Transforming Ourselves and the Movement

Transforming Ourselves and the Movement

On behalf of Domestic Workers United (DWU), I am deeply honored and humbled for us to be a part of the Move to End Violence (MEV) initiative. DWU is an organization of nannies, housekeepers, and elder caregivers who are organizing for power, respect, fair labor standards, and to help build a movement for change. We are committed to ending all forms of violence against women and girls.

Domestic workers labor in the homes of families who depend on their skills to care for their children and their elders, cook their food, and maintain a clean, healthy, and safe home environment. In some of those homes, the work is truly valued. Yet, in too many homes, domestic workers earn well below minimum wage, are denied rest and meal breaks, and overtime pay, paid vacation and sick leave. Too many of our sisters are enslaved, forced to be at their employers’ disposal around the clock, and subject to abuse and exploitation. Not much has changed since the turn of the last century. Since the abolition of slavery, domestic workers – who are primarily immigrant women of color – have been invisible, exploited, and explicitly excluded from labor protections. This is why we organize.

Every single day, the 200,000 domestic workers that DWU represents in NY go out to provide much needed care to countless families and homes. After a long day’s work, they come to DWU to build their organization so that it can be a refuge and a vehicle to build power. Our members do outreach and support other women to break the silence, reclaim our dignity, and lift up the value of care work.

DWU has long been committed to transformative leadership and organizing because we know all too well that our personal well-being is intimately bound up with our social and collective well-being. We have found a true home in the MEV initiative.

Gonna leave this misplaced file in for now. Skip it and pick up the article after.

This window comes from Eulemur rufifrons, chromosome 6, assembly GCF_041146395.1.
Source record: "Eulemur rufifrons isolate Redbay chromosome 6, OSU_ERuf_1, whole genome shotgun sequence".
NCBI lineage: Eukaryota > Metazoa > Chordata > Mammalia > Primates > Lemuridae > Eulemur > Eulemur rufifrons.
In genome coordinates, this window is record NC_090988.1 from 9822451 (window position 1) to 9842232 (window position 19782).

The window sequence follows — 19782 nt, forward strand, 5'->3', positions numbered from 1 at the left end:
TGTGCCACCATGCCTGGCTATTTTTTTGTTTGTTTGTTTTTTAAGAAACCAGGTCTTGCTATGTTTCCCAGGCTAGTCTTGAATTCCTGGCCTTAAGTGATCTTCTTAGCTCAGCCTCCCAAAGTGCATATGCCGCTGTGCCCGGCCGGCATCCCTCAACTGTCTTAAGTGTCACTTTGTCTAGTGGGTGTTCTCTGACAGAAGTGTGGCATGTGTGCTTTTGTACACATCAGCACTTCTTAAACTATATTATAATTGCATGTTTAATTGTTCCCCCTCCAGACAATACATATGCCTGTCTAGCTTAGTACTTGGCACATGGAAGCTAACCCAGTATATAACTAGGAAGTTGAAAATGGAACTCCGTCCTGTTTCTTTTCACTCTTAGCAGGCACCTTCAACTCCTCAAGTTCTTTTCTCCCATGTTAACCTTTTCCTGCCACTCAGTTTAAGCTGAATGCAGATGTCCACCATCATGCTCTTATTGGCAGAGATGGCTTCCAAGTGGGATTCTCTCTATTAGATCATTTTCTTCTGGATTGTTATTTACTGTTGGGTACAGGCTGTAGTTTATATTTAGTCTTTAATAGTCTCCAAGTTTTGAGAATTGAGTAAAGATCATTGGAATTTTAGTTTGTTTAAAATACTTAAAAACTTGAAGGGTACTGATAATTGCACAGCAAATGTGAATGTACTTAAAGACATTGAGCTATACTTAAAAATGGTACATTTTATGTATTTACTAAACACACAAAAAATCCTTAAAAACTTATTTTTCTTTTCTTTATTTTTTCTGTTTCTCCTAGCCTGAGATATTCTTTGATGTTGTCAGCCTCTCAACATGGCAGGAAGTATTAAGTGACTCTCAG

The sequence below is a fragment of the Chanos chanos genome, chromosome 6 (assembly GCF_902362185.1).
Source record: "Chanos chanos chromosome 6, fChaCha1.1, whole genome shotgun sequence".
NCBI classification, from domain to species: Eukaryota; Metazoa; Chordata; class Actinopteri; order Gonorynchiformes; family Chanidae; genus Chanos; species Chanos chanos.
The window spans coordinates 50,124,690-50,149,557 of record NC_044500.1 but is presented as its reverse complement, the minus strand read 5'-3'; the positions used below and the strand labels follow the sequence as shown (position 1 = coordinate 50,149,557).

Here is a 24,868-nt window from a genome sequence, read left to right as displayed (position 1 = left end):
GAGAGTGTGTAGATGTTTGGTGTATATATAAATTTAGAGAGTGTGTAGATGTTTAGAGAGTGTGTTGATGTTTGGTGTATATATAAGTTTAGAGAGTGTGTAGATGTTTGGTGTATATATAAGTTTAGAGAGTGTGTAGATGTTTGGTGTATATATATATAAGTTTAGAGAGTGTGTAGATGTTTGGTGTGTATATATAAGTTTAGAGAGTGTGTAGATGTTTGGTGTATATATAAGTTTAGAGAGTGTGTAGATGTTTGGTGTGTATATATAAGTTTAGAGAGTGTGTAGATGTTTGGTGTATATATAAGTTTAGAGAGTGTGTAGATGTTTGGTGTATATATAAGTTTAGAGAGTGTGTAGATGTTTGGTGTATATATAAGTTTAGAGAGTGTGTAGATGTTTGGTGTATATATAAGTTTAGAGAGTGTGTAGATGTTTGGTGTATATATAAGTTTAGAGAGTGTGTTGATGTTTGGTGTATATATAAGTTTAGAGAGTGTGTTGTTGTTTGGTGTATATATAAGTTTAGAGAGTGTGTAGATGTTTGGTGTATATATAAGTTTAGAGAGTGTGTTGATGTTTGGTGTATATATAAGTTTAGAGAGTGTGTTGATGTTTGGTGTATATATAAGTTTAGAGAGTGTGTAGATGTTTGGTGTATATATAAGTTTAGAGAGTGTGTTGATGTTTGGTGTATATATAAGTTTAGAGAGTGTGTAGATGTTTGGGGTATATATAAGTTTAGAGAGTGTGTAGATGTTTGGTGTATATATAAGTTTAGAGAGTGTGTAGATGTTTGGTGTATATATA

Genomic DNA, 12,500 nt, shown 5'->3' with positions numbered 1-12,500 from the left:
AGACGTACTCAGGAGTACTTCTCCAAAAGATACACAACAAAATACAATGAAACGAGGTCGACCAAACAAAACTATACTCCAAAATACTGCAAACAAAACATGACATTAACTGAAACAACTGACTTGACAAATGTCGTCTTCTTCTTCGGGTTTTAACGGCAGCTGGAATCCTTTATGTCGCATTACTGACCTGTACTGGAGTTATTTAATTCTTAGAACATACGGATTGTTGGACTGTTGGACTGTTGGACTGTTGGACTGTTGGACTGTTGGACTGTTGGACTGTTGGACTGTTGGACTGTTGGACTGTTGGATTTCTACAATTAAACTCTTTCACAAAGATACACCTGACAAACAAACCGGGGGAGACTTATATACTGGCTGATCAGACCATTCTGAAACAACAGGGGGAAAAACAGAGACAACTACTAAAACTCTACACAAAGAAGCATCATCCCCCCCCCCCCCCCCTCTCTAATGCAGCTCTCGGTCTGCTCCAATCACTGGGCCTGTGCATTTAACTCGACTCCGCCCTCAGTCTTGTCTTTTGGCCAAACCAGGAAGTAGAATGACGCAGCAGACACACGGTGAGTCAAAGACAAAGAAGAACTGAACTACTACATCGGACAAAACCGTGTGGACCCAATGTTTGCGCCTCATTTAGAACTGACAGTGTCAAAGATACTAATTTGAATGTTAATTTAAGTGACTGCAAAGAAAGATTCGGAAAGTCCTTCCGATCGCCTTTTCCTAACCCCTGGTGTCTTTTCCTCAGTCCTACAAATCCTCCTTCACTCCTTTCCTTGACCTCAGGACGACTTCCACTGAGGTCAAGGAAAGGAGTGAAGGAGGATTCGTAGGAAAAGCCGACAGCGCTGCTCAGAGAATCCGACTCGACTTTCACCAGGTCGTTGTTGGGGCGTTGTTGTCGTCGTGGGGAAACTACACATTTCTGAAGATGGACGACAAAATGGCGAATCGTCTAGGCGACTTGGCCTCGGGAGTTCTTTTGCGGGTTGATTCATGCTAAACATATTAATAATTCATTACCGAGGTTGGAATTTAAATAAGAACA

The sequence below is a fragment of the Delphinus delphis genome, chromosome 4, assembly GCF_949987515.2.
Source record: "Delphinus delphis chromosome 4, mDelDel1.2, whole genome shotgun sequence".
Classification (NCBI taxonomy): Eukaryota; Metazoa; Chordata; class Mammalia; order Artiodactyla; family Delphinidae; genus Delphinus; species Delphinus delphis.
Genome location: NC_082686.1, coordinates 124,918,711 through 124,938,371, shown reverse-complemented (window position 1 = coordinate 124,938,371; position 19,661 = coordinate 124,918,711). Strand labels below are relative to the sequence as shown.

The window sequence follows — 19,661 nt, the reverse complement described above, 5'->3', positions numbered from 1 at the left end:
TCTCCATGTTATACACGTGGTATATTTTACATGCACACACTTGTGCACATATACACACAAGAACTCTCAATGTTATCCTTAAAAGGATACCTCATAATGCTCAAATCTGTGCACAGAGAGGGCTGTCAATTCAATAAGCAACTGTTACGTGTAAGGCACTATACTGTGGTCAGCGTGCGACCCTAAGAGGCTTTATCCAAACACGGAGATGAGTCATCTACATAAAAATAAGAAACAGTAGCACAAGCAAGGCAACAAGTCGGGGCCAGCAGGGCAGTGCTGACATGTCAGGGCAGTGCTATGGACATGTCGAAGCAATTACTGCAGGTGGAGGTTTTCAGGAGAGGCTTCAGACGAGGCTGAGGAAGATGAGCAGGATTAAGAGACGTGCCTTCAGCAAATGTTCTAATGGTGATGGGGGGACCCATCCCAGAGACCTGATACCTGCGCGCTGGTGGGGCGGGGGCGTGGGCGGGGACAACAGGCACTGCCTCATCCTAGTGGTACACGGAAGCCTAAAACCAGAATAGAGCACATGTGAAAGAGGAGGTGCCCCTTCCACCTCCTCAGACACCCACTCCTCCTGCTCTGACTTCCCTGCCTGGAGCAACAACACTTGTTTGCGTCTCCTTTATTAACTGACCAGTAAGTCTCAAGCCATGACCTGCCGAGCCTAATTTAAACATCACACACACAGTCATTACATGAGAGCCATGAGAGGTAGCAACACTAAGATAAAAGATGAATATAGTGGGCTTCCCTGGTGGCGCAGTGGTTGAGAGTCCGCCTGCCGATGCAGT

MEV is providing us with a comprehensive set of experiences and tools to deepen and broaden our analysis of gender-based violence and to strengthen our movement-building practices. We know we can’t do it alone and will need each other to draw inspiration, creativity, and innovation. We also know that change can’t happen overnight and will need each other to sustain and build capacity over time and adjust to ever-changing conditions.

Finally, we know that we will need to take lessons from history, learn from our elders, and even reach back to our ancestors for guidance and support, particularly during trying times as we search for answers to complicated questions, and as we seek to ground ourselves when tornadoes of crisis hit.

It’s our hopes and dreams that are really too big to fail. Any effort must be as large and as deep to nurture and protect them. Thank you, NoVo and MEV faculty and fellow cohort members, for taking on the challenge.

Priscilla Gonzalez
Priscilla Gonzalez

Priscilla González has worked with grassroots organizations since the early 2000s to build power toward long-term systemic change. Priscilla consultis on a range of social justice projects locally and nationally.
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